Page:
January 2022. The Omicron variant. Working in the emergency department. Reflecting back, I think that’s when I lost my empathy, although I didn’t know it at the time.
There had been a lot of empathy, discomfort and hard work before then.
Patients and visitors would ask me, ‘How do you wear these N95 face masks?’ after they’d put one on for approximately two seconds. And I always said with a half-smile, ‘You just get used to them.’ But I’d think, ‘Mate, try wearing one for eighteen-plus hours!’
I still remember that first shift back in 2020 when I wore an N95. My first thought was how uncomfortable it was, but the next thought was that it had to stay on. I needed to do my job and that required me to forget my comfort. I was doing it for the patients who come through our emergency department doors: for the elderly patients from nursing homes with multiple comorbidities; for the chemo patients in the middle of chemotherapy. I was doing it for my colleagues who needed me to stay well and rock up to each shift; and for my family who I didn’t want to make ill. I wore that N95 and added a face shield, gown and gloves.
As a small, young female I am lucky I rarely sweat. That was until COVID. That first shift I wore full PPE the whole time. It was a night shift and I didn’t have time to stop until 4am. I was in shock how sweaty I was when doffing. That was the first time I used the only two words I feel adequately describe what wearing full PPE for a whole shift is like: Sweat City.
The Delta wave brought the worst of COVID. Fewer patients were vaccinated and those who got COVID were sicker. I was studying for my postgraduate qualification that year and I owe all my first intubations—placing tubes into a patient’s windpipe to aid their breathing—to COVID patients. The youngest was twenty-eight years old.
But the patient I remember best was an elderly patient who was relatively independent, unvaccinated and had caught COVID. I nursed her alone in one of our negative-pressure resuscitation cubicles. The level of oxygen in her blood was low and she was confused and agitated, even on maximum oxygen flow. I asked the doctors if we could try her on a ventilation machine, but there were no high dependency or intensive care beds available—none in the state! She went to the ward with high-flow oxygen and we tried to prone her—place her on her stomach to improve her breathing—but because she was confused, she kept rolling back. She died five days later. Although I know it’s complicated, I can’t help feeling that I sent her there to die. She was the first of many elderly patients I sent to the ward like this.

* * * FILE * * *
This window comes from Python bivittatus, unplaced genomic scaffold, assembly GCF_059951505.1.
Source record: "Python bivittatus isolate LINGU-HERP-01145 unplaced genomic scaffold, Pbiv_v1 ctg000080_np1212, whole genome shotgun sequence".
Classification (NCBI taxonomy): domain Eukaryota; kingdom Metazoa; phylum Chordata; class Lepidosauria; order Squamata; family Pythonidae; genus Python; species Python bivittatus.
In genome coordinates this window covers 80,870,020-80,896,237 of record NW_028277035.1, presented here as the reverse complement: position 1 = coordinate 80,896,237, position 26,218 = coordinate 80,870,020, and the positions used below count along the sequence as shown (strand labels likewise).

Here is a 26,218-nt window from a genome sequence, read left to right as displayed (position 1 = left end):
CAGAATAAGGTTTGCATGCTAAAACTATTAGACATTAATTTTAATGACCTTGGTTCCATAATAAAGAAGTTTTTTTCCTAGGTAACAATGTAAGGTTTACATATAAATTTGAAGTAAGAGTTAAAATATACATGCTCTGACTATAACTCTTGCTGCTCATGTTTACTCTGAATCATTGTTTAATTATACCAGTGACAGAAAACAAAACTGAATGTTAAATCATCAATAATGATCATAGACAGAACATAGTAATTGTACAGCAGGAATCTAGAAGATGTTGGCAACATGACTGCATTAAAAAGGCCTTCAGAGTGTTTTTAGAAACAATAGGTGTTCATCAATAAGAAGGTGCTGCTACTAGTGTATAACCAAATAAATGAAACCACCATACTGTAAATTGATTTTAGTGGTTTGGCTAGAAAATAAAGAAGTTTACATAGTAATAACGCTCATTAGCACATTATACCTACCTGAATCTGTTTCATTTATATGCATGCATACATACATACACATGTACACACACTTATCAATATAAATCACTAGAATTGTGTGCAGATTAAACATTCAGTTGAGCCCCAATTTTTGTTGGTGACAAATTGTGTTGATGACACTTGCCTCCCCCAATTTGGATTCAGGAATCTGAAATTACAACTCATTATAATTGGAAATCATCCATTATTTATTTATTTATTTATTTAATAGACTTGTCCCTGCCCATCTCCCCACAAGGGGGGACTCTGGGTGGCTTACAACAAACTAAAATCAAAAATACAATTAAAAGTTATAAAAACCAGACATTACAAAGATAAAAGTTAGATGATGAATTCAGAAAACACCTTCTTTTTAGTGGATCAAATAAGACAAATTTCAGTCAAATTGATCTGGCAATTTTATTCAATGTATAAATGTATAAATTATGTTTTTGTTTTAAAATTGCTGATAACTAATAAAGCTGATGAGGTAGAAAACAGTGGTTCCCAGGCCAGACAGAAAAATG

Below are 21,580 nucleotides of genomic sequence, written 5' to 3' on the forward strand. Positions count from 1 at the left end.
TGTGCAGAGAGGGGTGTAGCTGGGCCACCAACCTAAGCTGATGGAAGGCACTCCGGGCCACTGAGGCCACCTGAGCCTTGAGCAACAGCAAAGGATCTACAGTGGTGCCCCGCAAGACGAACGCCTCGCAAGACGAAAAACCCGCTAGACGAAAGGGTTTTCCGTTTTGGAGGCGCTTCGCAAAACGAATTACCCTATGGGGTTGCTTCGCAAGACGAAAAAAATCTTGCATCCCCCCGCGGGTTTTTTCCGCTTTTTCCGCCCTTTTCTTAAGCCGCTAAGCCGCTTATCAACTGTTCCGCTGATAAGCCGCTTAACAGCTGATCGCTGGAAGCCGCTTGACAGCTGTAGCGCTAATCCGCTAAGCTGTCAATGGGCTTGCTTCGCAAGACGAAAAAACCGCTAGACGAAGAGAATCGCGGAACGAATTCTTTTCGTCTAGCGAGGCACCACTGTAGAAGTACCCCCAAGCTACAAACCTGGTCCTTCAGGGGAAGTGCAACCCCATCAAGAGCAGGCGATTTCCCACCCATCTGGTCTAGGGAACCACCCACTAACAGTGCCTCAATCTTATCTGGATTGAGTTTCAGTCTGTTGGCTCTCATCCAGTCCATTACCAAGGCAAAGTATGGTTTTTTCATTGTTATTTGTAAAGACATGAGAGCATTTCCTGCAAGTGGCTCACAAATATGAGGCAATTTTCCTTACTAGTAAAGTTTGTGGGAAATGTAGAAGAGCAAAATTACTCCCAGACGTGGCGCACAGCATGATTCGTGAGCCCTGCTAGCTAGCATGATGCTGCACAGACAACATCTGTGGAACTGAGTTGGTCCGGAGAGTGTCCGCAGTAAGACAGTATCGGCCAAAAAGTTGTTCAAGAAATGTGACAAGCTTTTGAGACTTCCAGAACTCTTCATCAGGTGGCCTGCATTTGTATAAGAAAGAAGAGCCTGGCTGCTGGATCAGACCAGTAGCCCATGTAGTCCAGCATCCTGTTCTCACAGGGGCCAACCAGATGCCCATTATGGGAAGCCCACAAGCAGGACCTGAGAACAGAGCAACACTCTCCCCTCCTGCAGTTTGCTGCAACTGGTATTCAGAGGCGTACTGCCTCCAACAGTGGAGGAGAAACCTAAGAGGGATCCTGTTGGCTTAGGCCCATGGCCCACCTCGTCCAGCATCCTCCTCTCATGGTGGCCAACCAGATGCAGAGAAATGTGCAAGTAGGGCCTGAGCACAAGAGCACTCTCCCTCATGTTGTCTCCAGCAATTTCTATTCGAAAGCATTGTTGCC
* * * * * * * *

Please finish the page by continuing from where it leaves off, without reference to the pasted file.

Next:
When January 2022 arrived, Omicron reared its head and our emergency department staffing took a hit. On average we were down more than ten nurses per shift. I felt as if I was set up to fail. At each shift, I tried to care for all the COVID patients packed into the ‘respiratory zone’, a shipping container out the front of the department. These patients weren’t critically sick, but they still needed care.
Sometimes, I think about how ruthless we had to be triaging patients. I learnt to triage through ‘a baptism by fire’. There were never any beds; most people had to sit or stand in that waiting room. Only if we truly thought the patient absolutely needed it did we send them to resuscitation where they received intense support to breathe. I learnt to trust all my knowledge and gut instincts and to know who to prioritise.
In undergraduate studies, they used to say that patients remembered best the nurses who brought them a warm blanket or the cup of tea they had asked for. We had no time to look after the mildly sick patients, let alone bring someone a blanket—and we’d probably run out anyway.
What I learned was probably at the cost of my empathy. When you’re that overwhelmed with a large triage line or a waiting room queue, you can’t continue empathising with every single patient—you just can’t.
Throughout the pandemic, after long shifts, I would come home and my husband would ask, ‘How was your day, love?’ I sometimes unloaded with the crazy pandemic stories that we all knew as healthcare workers. But many times, I’d just give him a half-smile, exhausted and drained of empathy, and say, ‘It was Sweat City.’ I knew he couldn’t really understand where we came from and how we got to this point.
Only my colleagues will know the feelings and experiences we all felt and faced. Call it a shared experience, pandemic bonding or trauma bonding, we all went through something more significant than I think we realised at the time.